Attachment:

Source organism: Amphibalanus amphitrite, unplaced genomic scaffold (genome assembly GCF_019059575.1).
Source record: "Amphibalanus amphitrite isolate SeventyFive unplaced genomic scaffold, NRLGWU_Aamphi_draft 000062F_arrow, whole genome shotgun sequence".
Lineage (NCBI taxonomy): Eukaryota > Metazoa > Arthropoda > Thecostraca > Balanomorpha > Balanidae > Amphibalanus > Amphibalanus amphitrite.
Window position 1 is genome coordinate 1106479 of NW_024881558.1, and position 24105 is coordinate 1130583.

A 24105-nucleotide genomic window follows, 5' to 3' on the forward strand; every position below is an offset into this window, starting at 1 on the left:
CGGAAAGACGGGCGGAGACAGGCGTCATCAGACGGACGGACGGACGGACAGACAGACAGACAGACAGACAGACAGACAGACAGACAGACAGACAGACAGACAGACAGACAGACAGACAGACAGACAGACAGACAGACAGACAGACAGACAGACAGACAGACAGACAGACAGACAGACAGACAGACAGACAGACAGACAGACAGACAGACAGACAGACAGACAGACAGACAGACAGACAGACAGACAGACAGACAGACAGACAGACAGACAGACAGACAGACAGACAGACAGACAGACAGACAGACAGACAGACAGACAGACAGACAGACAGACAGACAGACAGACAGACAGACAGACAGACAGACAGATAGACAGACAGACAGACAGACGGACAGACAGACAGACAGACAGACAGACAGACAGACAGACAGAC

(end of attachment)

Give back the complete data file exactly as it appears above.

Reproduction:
Source organism: Amphibalanus amphitrite, unplaced genomic scaffold (genome assembly GCF_019059575.1).
Source record: "Amphibalanus amphitrite isolate SeventyFive unplaced genomic scaffold, NRLGWU_Aamphi_draft 000062F_arrow, whole genome shotgun sequence".
Lineage (NCBI taxonomy): Eukaryota > Metazoa > Arthropoda > Thecostraca > Balanomorpha > Balanidae > Amphibalanus > Amphibalanus amphitrite.
Window position 1 is genome coordinate 1106479 of NW_024881558.1, and position 24105 is coordinate 1130583.

A 24105-nucleotide genomic window follows, 5' to 3' on the forward strand; every position below is an offset into this window, starting at 1 on the left:
CGGAAAGACGGGCGGAGACAGGCGTCATCAGACGGACGGACGGACGGACAGACAGACAGACAGACAGACAGACAGACAGACAGACAGACAGACAGACAGACAGACAGACAGACAGACAGACAGACAGACAGACAGACAGACAGACAGACAGACAGACAGACAGACAGACAGACAGACAGACAGACAGACAGACAGACAGACAGACAGACAGACAGACAGACAGACAGACAGACAGACAGACAGACAGACAGACAGACAGACAGACAGACAGACAGACAGACAGACAGACAGACAGACAGACAGACAGACAGACAGACAGACAGACAGACAGACAGACAGACAGACAGACAGACAGACAGACAGACAGATAGACAGACAGACAGACAGACGGACAGACAGACAGACAGACAGACAGACAGACAGACAGACAGAC